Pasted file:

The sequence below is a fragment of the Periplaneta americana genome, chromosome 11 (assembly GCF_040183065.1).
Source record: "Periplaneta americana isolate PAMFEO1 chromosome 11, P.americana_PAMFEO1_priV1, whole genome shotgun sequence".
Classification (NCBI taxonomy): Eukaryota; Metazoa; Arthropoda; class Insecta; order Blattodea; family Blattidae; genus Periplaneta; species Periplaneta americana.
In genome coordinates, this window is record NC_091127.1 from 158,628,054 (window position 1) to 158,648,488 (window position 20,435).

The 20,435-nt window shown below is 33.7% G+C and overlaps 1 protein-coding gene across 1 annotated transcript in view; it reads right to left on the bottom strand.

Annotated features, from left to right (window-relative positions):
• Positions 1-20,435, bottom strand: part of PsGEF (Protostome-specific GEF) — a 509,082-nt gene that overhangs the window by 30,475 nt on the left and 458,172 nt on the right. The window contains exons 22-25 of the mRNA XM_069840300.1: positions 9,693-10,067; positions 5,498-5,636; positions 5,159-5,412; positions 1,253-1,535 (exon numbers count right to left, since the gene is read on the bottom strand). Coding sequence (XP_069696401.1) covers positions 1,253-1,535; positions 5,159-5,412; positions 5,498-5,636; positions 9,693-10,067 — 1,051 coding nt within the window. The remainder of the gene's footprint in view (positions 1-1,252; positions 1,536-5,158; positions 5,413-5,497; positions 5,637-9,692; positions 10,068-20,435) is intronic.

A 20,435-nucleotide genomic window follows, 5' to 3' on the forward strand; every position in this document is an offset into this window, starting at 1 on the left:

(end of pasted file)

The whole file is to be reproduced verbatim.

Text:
The sequence below is a fragment of the Periplaneta americana genome, chromosome 11 (assembly GCF_040183065.1).
Source record: "Periplaneta americana isolate PAMFEO1 chromosome 11, P.americana_PAMFEO1_priV1, whole genome shotgun sequence".
Classification (NCBI taxonomy): Eukaryota; Metazoa; Arthropoda; class Insecta; order Blattodea; family Blattidae; genus Periplaneta; species Periplaneta americana.
In genome coordinates, this window is record NC_091127.1 from 158,628,054 (window position 1) to 158,648,488 (window position 20,435).

The 20,435-nt window shown below is 33.7% G+C and overlaps 1 protein-coding gene across 1 annotated transcript in view; it reads right to left on the bottom strand.

Annotated features, from left to right (window-relative positions):
• Positions 1-20,435, bottom strand: part of PsGEF (Protostome-specific GEF) — a 509,082-nt gene that overhangs the window by 30,475 nt on the left and 458,172 nt on the right. The window contains exons 22-25 of the mRNA XM_069840300.1: positions 9,693-10,067; positions 5,498-5,636; positions 5,159-5,412; positions 1,253-1,535 (exon numbers count right to left, since the gene is read on the bottom strand). Coding sequence (XP_069696401.1) covers positions 1,253-1,535; positions 5,159-5,412; positions 5,498-5,636; positions 9,693-10,067 — 1,051 coding nt within the window. The remainder of the gene's footprint in view (positions 1-1,252; positions 1,536-5,158; positions 5,413-5,497; positions 5,637-9,692; positions 10,068-20,435) is intronic.

A 20,435-nucleotide genomic window follows, 5' to 3' on the forward strand; every position in this document is an offset into this window, starting at 1 on the left: